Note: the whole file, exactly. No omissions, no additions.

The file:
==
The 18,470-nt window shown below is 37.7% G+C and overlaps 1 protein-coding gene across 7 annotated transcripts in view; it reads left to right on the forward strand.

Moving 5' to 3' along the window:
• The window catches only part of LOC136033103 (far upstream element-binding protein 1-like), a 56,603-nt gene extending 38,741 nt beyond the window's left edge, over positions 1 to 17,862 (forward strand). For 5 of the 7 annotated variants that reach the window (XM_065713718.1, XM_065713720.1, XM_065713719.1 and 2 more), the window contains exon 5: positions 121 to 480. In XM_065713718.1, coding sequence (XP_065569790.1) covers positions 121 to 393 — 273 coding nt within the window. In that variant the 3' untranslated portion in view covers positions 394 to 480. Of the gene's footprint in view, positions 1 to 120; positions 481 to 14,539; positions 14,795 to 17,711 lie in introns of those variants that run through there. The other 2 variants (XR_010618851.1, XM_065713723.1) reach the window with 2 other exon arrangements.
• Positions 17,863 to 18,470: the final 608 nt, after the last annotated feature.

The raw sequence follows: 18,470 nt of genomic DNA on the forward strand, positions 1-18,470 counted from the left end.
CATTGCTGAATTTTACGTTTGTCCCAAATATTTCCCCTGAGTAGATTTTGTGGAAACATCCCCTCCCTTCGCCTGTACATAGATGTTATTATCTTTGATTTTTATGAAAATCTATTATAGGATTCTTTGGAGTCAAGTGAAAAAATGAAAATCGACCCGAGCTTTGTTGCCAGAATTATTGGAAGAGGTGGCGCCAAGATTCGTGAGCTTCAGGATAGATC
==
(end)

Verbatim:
The 18,470-nt window shown below is 37.7% G+C and overlaps 1 protein-coding gene across 7 annotated transcripts in view; it reads left to right on the forward strand.

Moving 5' to 3' along the window:
• The window catches only part of LOC136033103 (far upstream element-binding protein 1-like), a 56,603-nt gene extending 38,741 nt beyond the window's left edge, over positions 1 to 17,862 (forward strand). For 5 of the 7 annotated variants that reach the window (XM_065713718.1, XM_065713720.1, XM_065713719.1 and 2 more), the window contains exon 5: positions 121 to 480. In XM_065713718.1, coding sequence (XP_065569790.1) covers positions 121 to 393 — 273 coding nt within the window. In that variant the 3' untranslated portion in view covers positions 394 to 480. Of the gene's footprint in view, positions 1 to 120; positions 481 to 14,539; positions 14,795 to 17,711 lie in introns of those variants that run through there. The other 2 variants (XR_010618851.1, XM_065713723.1) reach the window with 2 other exon arrangements.
• Positions 17,863 to 18,470: the final 608 nt, after the last annotated feature.

The raw sequence follows: 18,470 nt of genomic DNA on the forward strand, positions 1-18,470 counted from the left end.
CATTGCTGAATTTTACGTTTGTCCCAAATATTTCCCCTGAGTAGATTTTGTGGAAACATCCCCTCCCTTCGCCTGTACATAGATGTTATTATCTTTGATTTTTATGAAAATCTATTATAGGATTCTTTGGAGTCAAGTGAAAAAATGAAAATCGACCCGAGCTTTGTTGCCAGAATTATTGGAAGAGGTGGCGCCAAGATTCGTGAGCTTCAGGATAGATC